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From Egg to Butterfly

ImageAbout five weeks ago, I was gifted a potted Tropical Milkweed plant (Asclepias curassavica). Upon inspecting the plant I noticed a tiny Monarch egg. Monarch eggs hatch in approximately 4-5 days and are about the size of a pin-head. Once hatched, the tiny caterpillar, no bigger then 1/16th of an inch, set to devouring the milkweed leaves. Monarch caterpillars eat exclusively milkweed plants because they contain cardiac glycosides. These toxins do not hurt the caterpillar, but cause it to have a bitter taste. The bitter taste lasts the entire life of the Monarch and helps it to avoid predation.

Within two weeks, my caterpillar had grown to 2 inches long and was ready to form his chrysalis. To grow that quickly, caterpillars have to shed their skin up to five times before they can pupate, or become a butterfly. When caterpillars are ready to pupate, they find a solid surface from which they can hang upside-down. The caterpillars then produce a silk button, anchoring them to the surface. It takes about 24 hours of hanging in this “J” shape before the skin of the caterpillar splits open and the chrysalis emerges. The chrysalis hardens after an hour or two and turns a light green color with dots of gold. My Monarch was a chrysalis for roughly 10 days. On the tenth day, the chrysalis began to darken. After several hours of darkening, I was able to see the folded wings of the butterfly inside. Finally, the chrysalis cracked open and the Monarch was able to crawl out and begin drying his wings. Monarchs take a couple of hours to fully unfurl and dry their wings and when mine was ready, I watched him fly away. This particular Monarch was a male. One can tell a male from a female Monarch by the spots on a male’s hind wings.Image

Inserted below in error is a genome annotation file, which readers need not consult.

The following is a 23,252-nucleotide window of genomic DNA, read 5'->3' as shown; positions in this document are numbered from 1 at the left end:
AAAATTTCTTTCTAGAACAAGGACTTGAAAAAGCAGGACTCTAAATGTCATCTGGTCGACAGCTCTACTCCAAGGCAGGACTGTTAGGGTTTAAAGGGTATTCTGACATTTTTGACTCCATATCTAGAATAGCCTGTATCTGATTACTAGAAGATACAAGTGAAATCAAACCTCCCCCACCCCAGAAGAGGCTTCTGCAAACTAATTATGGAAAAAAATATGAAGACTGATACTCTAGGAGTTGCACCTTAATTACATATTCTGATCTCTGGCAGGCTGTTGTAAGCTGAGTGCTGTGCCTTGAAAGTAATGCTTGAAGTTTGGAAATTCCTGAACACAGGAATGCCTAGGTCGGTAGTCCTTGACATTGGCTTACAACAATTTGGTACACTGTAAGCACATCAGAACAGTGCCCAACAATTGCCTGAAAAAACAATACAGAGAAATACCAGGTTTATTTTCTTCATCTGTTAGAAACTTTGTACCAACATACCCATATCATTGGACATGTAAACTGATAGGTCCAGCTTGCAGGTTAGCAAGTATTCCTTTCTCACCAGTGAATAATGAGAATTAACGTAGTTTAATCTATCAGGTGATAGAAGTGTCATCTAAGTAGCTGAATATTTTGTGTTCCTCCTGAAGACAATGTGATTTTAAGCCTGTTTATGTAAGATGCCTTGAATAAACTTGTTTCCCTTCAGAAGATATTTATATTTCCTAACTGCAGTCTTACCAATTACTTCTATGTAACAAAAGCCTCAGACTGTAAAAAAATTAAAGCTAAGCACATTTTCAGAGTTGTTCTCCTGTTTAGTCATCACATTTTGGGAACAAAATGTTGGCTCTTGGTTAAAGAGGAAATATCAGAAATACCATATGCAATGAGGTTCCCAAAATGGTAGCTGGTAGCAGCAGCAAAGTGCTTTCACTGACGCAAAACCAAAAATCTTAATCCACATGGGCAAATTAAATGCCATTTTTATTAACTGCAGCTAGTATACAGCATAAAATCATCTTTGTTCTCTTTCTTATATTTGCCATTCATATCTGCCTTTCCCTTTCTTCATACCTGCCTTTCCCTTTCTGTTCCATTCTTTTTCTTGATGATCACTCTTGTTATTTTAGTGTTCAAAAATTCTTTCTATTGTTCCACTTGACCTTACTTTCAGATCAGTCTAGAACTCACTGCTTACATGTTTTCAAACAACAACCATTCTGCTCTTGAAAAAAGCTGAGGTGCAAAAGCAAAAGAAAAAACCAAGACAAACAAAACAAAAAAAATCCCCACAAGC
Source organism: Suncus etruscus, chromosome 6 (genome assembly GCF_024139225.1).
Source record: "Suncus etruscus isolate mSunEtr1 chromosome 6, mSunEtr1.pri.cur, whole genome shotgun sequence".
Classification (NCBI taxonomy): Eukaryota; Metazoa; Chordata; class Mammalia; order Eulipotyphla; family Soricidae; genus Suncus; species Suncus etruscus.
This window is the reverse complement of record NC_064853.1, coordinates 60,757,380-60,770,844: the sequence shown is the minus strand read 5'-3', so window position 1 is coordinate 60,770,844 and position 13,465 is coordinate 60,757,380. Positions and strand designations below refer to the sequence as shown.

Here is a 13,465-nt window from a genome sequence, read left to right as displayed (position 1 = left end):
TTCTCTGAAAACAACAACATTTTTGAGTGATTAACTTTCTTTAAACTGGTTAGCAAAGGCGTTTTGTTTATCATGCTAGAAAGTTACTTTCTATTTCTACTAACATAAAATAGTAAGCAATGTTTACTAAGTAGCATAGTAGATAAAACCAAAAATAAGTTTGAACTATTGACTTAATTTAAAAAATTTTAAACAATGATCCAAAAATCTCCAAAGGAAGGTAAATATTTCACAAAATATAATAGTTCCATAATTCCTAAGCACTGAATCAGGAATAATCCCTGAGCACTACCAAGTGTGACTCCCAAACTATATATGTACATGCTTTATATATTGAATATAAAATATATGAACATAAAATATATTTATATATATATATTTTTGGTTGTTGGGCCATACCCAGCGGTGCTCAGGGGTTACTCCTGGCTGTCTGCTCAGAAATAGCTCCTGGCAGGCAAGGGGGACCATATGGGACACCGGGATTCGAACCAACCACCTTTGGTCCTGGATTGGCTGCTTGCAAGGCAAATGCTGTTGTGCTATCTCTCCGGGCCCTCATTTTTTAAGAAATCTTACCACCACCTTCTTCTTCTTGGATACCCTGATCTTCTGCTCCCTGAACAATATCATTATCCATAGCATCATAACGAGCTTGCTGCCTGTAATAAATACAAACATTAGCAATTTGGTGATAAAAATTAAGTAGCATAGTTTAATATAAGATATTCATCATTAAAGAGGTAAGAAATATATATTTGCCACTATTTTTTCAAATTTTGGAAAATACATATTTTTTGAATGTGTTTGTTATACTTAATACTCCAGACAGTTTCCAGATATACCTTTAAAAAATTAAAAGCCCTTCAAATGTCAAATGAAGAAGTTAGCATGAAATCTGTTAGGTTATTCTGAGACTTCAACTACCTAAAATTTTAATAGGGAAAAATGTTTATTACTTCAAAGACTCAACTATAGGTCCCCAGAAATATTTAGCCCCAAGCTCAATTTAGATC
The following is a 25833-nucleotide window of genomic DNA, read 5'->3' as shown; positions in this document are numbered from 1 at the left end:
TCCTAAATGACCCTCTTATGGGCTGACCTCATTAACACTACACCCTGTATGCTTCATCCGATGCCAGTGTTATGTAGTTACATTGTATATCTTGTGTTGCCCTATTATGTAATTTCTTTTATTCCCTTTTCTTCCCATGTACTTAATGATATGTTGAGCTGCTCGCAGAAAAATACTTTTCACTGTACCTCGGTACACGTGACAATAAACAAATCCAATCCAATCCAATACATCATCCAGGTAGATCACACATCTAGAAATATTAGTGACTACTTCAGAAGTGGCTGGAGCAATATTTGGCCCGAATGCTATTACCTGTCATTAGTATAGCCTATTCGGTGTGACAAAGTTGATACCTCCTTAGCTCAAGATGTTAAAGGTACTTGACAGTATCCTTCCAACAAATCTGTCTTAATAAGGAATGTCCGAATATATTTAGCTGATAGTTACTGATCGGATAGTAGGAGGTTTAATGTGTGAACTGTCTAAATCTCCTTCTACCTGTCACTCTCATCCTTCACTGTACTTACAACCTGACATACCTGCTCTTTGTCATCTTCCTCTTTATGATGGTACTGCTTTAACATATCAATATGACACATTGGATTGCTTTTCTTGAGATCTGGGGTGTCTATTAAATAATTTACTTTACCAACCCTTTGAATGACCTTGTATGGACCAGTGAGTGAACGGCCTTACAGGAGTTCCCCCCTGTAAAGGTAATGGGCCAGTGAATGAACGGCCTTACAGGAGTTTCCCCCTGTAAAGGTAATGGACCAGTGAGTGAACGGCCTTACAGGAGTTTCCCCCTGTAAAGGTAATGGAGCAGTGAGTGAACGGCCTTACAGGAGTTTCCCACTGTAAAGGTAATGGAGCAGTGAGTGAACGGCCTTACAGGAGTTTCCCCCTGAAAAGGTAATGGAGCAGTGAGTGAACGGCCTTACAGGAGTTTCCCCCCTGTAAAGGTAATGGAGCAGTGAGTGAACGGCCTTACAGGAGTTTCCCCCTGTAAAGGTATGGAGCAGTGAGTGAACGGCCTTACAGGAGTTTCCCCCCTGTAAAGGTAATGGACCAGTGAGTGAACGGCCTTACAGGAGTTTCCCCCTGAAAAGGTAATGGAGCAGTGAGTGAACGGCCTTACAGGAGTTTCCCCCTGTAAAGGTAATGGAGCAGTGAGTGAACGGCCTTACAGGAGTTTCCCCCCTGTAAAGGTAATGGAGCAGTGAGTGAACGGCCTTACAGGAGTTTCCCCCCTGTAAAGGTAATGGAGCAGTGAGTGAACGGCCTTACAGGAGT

My butterfly has quite a trip ahead of him! Monarchs migrate each year to Mexico for the months of November through February. Starting in March, they begin migrating north and breeding along the way. Each generation of Monarchs travel a bit farther north, with each season yielding roughly four generations. So the butterflies that migrate south this fall are actually the great-great grandchildren of the ones that migrated here in the spring. Keep an eye out in your own yard for Monarchs as they pass through on the way to sunny Mexico. –By Erica McGrath, Schrader Center

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